Stabler first showed his professional chops in a 1972 playoff game best known for the Immaculate Reception. Mostly forgotten was that Stabler replaced starter Daryle Lamonica and led the Raiders to what seemed to be the winning touchdown in the fourth quarter — until Franco Harris’ spectacular catch and run won the game for Pittsburgh.
Oakland lost two of its first three games in the next season, scoring no touchdowns with Lamonica behind center. After a loss to archrival Kansas City, Madden gave Stabler a chance to show what he could do in practice. Stabler did enough for Madden to start him, and the Raiders beat the St. Louis Cardinals — and then won four straight games after that.
Stabler remained the starter for more than seven seasons, allegedly studying the game plan by the light of a jukebox — if he studied it at all. He prided himself on being able to wing it, and few quarterbacks did it better in the clutch.
But for all of his bravado, Stabler was not a wild thrower. He was one of the most accurate passers of his time.
“The bigger the situation,” Madden said, “the calmer he got.”
Cornerback Lester Hayes joined the Raiders in 1977. He said he was “amazed” by Stabler.
“I never saw anything like it,” Hayes said. “He had pinpoint accuracy. He was like Madison Bumgarner. Fastballs, slider, just pinpoint accuracy. … Back in the ’70s, we had a lot of love on our team. Kenny was a big part of that.”
Hall of Fame linebacker Ted Hendricks was an Oakland teammate of Stabler’s from 1975 to 1979. He said Thursday evening that he had no idea Stabler was ill.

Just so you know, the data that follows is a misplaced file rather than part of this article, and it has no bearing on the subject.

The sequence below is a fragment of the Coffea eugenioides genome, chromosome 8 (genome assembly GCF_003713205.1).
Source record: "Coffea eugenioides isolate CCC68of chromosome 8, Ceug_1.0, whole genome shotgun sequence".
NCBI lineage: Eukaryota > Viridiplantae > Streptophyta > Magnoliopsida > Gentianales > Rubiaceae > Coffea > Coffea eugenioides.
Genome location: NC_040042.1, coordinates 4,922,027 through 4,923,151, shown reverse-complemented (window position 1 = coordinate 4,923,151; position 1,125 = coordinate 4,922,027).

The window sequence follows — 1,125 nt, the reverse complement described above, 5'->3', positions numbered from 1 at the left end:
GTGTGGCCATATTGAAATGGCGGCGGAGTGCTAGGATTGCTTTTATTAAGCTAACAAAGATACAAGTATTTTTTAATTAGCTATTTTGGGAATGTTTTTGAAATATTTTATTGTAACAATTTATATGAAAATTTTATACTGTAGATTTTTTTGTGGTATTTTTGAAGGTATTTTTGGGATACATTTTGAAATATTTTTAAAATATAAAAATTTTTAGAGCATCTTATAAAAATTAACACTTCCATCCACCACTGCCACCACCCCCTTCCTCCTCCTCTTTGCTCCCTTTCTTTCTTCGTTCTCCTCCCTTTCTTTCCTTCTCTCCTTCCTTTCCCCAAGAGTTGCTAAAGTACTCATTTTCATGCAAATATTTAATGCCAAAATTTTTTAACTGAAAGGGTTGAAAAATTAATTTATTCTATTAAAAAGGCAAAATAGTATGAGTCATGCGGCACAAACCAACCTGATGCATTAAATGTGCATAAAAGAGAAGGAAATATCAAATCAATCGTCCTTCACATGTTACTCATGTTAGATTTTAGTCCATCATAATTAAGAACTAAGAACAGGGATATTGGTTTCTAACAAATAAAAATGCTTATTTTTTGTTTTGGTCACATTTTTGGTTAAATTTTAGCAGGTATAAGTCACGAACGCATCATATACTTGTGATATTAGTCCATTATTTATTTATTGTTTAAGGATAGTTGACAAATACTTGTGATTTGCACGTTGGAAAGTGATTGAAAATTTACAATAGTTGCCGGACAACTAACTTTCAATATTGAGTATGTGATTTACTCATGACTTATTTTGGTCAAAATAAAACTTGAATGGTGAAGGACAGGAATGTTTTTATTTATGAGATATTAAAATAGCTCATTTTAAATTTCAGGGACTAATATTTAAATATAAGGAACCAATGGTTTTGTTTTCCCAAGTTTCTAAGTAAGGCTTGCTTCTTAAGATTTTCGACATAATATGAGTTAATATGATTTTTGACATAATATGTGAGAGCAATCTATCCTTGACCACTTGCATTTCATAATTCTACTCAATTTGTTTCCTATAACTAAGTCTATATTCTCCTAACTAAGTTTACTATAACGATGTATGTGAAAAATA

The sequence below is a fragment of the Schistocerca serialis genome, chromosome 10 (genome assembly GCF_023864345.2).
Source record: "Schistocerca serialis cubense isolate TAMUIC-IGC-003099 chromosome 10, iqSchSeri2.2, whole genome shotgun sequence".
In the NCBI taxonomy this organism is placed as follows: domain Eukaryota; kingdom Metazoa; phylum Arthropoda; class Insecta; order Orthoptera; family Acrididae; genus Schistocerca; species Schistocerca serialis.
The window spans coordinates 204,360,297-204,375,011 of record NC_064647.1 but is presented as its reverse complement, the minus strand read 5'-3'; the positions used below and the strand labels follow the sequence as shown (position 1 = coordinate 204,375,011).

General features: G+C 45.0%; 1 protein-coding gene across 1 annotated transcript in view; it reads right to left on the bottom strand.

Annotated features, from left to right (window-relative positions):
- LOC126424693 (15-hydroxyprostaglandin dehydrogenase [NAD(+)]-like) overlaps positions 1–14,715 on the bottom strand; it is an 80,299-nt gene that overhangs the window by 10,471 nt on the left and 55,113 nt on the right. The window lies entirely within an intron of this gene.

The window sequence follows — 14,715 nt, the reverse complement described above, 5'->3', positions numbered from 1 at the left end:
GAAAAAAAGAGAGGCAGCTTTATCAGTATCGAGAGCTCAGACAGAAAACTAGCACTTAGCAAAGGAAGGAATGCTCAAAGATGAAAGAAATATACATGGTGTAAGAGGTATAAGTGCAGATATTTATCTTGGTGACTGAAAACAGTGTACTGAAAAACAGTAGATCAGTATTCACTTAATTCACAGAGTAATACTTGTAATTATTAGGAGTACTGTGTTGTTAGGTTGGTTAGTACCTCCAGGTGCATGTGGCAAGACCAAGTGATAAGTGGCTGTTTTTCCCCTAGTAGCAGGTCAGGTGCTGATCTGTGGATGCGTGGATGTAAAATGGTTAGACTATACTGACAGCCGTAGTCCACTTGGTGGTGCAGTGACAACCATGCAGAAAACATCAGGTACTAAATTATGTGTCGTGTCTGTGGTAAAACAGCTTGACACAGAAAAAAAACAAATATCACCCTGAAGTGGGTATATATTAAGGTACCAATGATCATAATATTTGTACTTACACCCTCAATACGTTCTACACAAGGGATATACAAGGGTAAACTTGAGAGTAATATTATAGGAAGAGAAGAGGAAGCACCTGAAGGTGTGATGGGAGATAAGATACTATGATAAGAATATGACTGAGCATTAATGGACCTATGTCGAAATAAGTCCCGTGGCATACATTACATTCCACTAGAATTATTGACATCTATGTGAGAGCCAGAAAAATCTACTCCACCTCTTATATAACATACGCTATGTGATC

“That was him. He just wanted to fight it quietly,” Hendricks said. “He was such a gentleman. We’re going to miss him. He was always charming, and he was a great a football player.”
Before being drafted by the Raiders in the second round of the 1968 NFL draft, Stabler played college football at Alabama.
Current Alabama coach Nick Saban got to know Stabler from golf tournaments and Stabler’s stint as an analyst on Alabama radio broadcasts.
“I think anyone who had the chance to get to know Kenny would appreciate the great person he was and the pride he had for the University of Alabama,” Saban said in a prepared statement. “I have had the chance to be around some of the best to ever play college and pro football, and Kenny may have been one of the greatest competitors to ever play the game.”
After moving on from Oakland, Stabler played two years for the Houston Oilers and three for the New Orleans Saints before retiring after the 1984 season.
Stabler’s family released a statement through his foundation, saying he had been battling cancer since February.
“He passed peacefully surrounded by the people he loved most, including his three daughters and longtime partner, as some of his favorite songs played in the background, such as Lynyrd Skynyrd’s ‘Sweet Home Alabama’ and Van Morrison’s ‘Leaves Falling Down,'” the statement read in part.
Stabler’s brain and spinal cord were donated to Boston University’s Chronic Traumatic Encephalopathy Center to support research into degenerative brain disease among athletes, according to the family.
- December, 25, 1945
- Foley, Alabama
- July, 08, 2015
- Gulfport, Mississippi
Cause of Death
- Colon cancer